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The Al Ahdab oil field in Iraq has resumed oil production after a week’s suspension that followed protests from security guards at the field, Bloomberg reports. Production has resumed at full capacity of 70,000 bpd.
Al Ahdab is operated by China’s CNPC, but it was blockaded last week by security guards who are protesting against the absence of permanent employment contracts. There was also another field at risk of closure in the vicinity, Badra, which produces about 50,000 bpd. Russia’s Gazprom Neft is the operator of that field.
Now the Iraqi authorities have agreed to provide the Al Ahdab security guards with permanent employment contracts and the protesters have lifted the blockade of the field.
Economic protests began in Iraq last October and have since then escalated into anti-government demonstrations. According to Bloomberg, as many as 600 people have died during the demonstrations, which have regularly led to clashes with security forces.
The protests shut down another oil field twice in less than a month. The Nassiriya field, in southern Iraq, was first shut down in December and then earlier this month as protesters demanded jobs, the Iraq Oil Report wrote. Nassiriya produces some 80,000 bpd.
So far, the effect of the protests on oil production in OPEC’s number-two exporter has been temporary. In December, the country pumped 4.65 million bpd. However, its production expansion plans have been put at risk by the protests as the foreign companies that would be responsible for them have started pulling their personnel out of the country.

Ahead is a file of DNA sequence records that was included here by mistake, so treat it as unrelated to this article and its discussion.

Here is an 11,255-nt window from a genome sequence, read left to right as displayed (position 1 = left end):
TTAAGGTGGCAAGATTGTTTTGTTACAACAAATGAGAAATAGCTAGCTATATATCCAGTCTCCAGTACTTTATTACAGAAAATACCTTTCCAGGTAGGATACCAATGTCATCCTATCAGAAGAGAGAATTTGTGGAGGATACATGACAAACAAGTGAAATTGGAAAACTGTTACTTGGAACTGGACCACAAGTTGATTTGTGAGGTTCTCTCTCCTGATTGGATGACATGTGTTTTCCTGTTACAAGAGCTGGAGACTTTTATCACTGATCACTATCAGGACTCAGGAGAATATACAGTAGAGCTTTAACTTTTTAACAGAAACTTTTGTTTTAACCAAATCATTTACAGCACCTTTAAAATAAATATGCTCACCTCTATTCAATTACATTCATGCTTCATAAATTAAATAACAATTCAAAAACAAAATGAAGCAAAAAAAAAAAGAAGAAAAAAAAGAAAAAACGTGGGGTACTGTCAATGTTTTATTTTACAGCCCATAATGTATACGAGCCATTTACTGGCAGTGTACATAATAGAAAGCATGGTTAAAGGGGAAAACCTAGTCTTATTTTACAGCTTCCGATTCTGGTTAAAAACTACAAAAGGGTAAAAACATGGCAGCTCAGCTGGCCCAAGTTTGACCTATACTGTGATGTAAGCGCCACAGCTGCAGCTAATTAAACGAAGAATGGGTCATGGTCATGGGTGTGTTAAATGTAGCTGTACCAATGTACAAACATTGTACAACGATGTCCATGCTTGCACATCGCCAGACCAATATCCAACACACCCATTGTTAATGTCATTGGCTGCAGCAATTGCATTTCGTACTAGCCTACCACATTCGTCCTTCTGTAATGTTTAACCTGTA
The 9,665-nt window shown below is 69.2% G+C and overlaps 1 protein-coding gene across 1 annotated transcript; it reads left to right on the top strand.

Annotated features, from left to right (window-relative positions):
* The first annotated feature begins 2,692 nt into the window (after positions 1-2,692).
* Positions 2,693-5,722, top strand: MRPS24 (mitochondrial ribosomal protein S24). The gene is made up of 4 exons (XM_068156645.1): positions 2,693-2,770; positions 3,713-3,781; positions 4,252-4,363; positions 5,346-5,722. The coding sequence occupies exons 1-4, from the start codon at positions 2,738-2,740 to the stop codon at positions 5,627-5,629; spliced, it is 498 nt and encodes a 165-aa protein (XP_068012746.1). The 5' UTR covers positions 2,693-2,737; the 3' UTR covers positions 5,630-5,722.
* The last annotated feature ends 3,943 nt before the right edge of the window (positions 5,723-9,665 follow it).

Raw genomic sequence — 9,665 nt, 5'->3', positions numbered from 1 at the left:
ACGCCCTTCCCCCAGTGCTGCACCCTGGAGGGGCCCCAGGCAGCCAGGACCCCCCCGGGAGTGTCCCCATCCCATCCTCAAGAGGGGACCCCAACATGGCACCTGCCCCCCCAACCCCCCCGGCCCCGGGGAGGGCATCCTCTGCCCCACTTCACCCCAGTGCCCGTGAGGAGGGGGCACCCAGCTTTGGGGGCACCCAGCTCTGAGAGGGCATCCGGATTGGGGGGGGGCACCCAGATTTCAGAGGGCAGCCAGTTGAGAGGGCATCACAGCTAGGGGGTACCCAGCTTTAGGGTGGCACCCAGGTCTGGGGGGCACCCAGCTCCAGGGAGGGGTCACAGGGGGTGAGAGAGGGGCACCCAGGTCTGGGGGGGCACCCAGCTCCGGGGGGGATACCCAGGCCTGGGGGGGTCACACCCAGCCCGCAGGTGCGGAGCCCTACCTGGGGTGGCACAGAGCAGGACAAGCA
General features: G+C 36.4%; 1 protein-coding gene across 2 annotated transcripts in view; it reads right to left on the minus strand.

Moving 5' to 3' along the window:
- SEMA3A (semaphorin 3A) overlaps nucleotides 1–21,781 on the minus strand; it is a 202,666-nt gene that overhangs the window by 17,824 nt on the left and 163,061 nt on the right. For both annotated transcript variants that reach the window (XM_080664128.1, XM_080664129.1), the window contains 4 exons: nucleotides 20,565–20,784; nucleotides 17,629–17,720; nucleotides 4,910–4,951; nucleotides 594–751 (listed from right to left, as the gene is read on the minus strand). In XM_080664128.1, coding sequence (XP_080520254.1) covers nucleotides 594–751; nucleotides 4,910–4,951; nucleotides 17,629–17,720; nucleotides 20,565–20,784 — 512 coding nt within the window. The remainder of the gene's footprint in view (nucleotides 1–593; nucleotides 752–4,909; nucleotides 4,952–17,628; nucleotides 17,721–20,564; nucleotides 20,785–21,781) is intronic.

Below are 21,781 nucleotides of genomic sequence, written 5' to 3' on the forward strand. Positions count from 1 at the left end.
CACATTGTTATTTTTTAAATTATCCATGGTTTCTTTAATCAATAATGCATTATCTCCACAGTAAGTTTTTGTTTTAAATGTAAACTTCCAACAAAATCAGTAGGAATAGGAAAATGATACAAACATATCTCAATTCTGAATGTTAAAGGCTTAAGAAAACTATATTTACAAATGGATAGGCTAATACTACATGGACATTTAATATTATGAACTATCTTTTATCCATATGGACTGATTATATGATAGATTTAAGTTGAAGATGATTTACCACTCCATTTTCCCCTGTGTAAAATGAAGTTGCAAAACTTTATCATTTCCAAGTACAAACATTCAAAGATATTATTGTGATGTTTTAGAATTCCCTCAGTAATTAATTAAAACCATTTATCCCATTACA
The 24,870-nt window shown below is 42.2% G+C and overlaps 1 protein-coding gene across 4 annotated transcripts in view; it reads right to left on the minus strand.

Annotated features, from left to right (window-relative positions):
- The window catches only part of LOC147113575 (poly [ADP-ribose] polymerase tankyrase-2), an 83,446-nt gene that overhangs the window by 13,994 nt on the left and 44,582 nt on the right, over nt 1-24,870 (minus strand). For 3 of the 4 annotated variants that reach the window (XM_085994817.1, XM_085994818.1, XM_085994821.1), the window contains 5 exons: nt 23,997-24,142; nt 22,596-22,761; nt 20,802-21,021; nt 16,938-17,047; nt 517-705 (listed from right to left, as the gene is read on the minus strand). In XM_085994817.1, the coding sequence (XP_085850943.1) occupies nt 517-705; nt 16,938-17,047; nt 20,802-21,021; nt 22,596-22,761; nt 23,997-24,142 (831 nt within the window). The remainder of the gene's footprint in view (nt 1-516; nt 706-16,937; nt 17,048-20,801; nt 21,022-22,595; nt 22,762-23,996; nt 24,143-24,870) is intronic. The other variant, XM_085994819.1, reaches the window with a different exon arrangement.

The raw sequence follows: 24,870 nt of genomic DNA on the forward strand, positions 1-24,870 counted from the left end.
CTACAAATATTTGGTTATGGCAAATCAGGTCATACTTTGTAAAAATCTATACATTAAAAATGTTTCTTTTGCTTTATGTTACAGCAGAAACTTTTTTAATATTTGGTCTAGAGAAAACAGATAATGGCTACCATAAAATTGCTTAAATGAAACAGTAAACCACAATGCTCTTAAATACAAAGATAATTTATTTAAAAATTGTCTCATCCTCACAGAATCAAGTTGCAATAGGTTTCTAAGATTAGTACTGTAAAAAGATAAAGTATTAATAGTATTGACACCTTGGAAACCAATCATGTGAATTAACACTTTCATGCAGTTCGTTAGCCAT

In more bad oil news, BP dropped its plans to expand production from the Kirkuk fields in northern Iraq after exploration results fell short of expectations.
On the flip side, Baghdad announced plans to resume production at four oil fields in northern Iraq, in the Nineveh governorate. These fields were destroyed by the Islamic State, which used to control these territories before the Kurdish and Iraqi security forces drove it out.
By Irina Slav for Oilprice.com
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Irina is a writer for Oilprice.com with over a decade of experience writing on the oil and gas industry.